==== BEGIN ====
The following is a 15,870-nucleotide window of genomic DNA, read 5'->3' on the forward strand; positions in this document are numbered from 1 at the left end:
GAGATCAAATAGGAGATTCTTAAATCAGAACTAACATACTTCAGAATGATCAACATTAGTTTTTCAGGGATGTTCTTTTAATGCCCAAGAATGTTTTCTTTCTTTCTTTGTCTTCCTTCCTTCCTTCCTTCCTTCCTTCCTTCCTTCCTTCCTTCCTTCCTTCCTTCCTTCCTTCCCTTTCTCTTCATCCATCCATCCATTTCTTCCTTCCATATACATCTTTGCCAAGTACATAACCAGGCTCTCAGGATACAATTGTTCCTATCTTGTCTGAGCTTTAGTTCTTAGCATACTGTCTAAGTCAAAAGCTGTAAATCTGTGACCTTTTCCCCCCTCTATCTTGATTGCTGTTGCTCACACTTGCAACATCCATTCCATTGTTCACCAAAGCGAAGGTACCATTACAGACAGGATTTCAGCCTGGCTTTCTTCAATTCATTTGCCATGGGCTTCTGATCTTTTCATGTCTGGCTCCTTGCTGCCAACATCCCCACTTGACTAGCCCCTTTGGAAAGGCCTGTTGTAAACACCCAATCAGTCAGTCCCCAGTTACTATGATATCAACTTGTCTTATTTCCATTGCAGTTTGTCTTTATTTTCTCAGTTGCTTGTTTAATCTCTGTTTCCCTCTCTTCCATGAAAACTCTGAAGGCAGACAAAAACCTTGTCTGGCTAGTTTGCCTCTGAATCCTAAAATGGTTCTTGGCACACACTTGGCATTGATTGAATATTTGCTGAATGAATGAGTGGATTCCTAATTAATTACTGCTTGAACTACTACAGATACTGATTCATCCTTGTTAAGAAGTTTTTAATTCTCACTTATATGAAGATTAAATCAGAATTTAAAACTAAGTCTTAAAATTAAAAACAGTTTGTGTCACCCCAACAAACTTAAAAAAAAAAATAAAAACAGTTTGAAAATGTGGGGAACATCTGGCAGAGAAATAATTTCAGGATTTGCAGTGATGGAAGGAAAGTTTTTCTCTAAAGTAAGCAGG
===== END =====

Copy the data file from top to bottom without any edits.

The following is a 15,870-nucleotide window of genomic DNA, read 5'->3' on the forward strand; positions in this document are numbered from 1 at the left end:
GAGATCAAATAGGAGATTCTTAAATCAGAACTAACATACTTCAGAATGATCAACATTAGTTTTTCAGGGATGTTCTTTTAATGCCCAAGAATGTTTTCTTTCTTTCTTTGTCTTCCTTCCTTCCTTCCTTCCTTCCTTCCTTCCTTCCTTCCTTCCTTCCTTCCTTCCTTCCTTCCCTTTCTCTTCATCCATCCATCCATTTCTTCCTTCCATATACATCTTTGCCAAGTACATAACCAGGCTCTCAGGATACAATTGTTCCTATCTTGTCTGAGCTTTAGTTCTTAGCATACTGTCTAAGTCAAAAGCTGTAAATCTGTGACCTTTTCCCCCCTCTATCTTGATTGCTGTTGCTCACACTTGCAACATCCATTCCATTGTTCACCAAAGCGAAGGTACCATTACAGACAGGATTTCAGCCTGGCTTTCTTCAATTCATTTGCCATGGGCTTCTGATCTTTTCATGTCTGGCTCCTTGCTGCCAACATCCCCACTTGACTAGCCCCTTTGGAAAGGCCTGTTGTAAACACCCAATCAGTCAGTCCCCAGTTACTATGATATCAACTTGTCTTATTTCCATTGCAGTTTGTCTTTATTTTCTCAGTTGCTTGTTTAATCTCTGTTTCCCTCTCTTCCATGAAAACTCTGAAGGCAGACAAAAACCTTGTCTGGCTAGTTTGCCTCTGAATCCTAAAATGGTTCTTGGCACACACTTGGCATTGATTGAATATTTGCTGAATGAATGAGTGGATTCCTAATTAATTACTGCTTGAACTACTACAGATACTGATTCATCCTTGTTAAGAAGTTTTTAATTCTCACTTATATGAAGATTAAATCAGAATTTAAAACTAAGTCTTAAAATTAAAAACAGTTTGTGTCACCCCAACAAACTTAAAAAAAAAAATAAAAACAGTTTGAAAATGTGGGGAACATCTGGCAGAGAAATAATTTCAGGATTTGCAGTGATGGAAGGAAAGTTTTTCTCTAAAGTAAGCAGG